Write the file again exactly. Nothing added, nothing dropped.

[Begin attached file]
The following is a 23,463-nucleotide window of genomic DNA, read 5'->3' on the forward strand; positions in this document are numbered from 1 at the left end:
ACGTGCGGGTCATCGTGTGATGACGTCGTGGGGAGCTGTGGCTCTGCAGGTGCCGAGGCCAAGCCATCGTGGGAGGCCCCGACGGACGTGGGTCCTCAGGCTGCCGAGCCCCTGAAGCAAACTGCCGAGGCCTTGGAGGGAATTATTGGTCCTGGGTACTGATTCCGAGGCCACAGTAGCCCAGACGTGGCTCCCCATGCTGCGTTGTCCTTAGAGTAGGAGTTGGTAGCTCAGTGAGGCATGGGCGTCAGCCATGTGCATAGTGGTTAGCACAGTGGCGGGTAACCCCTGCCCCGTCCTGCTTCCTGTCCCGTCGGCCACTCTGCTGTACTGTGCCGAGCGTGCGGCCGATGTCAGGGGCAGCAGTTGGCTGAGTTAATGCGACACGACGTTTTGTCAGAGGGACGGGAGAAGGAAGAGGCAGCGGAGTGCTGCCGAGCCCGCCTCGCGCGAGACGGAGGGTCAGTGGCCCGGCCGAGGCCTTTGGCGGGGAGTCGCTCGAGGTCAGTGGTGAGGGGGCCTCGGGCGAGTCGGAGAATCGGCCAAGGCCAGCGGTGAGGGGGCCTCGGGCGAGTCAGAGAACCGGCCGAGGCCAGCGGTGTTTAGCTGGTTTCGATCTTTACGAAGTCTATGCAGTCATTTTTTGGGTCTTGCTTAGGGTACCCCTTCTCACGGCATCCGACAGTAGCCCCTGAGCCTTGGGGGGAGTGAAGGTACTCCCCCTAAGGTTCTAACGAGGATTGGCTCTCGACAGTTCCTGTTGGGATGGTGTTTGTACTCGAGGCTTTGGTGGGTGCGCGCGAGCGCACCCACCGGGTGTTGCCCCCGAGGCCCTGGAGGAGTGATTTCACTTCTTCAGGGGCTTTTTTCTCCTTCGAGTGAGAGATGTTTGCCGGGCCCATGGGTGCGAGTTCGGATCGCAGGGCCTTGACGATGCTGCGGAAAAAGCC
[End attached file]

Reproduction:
The following is a 23,463-nucleotide window of genomic DNA, read 5'->3' on the forward strand; positions in this document are numbered from 1 at the left end:
ACGTGCGGGTCATCGTGTGATGACGTCGTGGGGAGCTGTGGCTCTGCAGGTGCCGAGGCCAAGCCATCGTGGGAGGCCCCGACGGACGTGGGTCCTCAGGCTGCCGAGCCCCTGAAGCAAACTGCCGAGGCCTTGGAGGGAATTATTGGTCCTGGGTACTGATTCCGAGGCCACAGTAGCCCAGACGTGGCTCCCCATGCTGCGTTGTCCTTAGAGTAGGAGTTGGTAGCTCAGTGAGGCATGGGCGTCAGCCATGTGCATAGTGGTTAGCACAGTGGCGGGTAACCCCTGCCCCGTCCTGCTTCCTGTCCCGTCGGCCACTCTGCTGTACTGTGCCGAGCGTGCGGCCGATGTCAGGGGCAGCAGTTGGCTGAGTTAATGCGACACGACGTTTTGTCAGAGGGACGGGAGAAGGAAGAGGCAGCGGAGTGCTGCCGAGCCCGCCTCGCGCGAGACGGAGGGTCAGTGGCCCGGCCGAGGCCTTTGGCGGGGAGTCGCTCGAGGTCAGTGGTGAGGGGGCCTCGGGCGAGTCGGAGAATCGGCCAAGGCCAGCGGTGAGGGGGCCTCGGGCGAGTCAGAGAACCGGCCGAGGCCAGCGGTGTTTAGCTGGTTTCGATCTTTACGAAGTCTATGCAGTCATTTTTTGGGTCTTGCTTAGGGTACCCCTTCTCACGGCATCCGACAGTAGCCCCTGAGCCTTGGGGGGAGTGAAGGTACTCCCCCTAAGGTTCTAACGAGGATTGGCTCTCGACAGTTCCTGTTGGGATGGTGTTTGTACTCGAGGCTTTGGTGGGTGCGCGCGAGCGCACCCACCGGGTGTTGCCCCCGAGGCCCTGGAGGAGTGATTTCACTTCTTCAGGGGCTTTTTTCTCCTTCGAGTGAGAGATGTTTGCCGGGCCCATGGGTGCGAGTTCGGATCGCAGGGCCTTGACGATGCTGCGGAAAAAGCC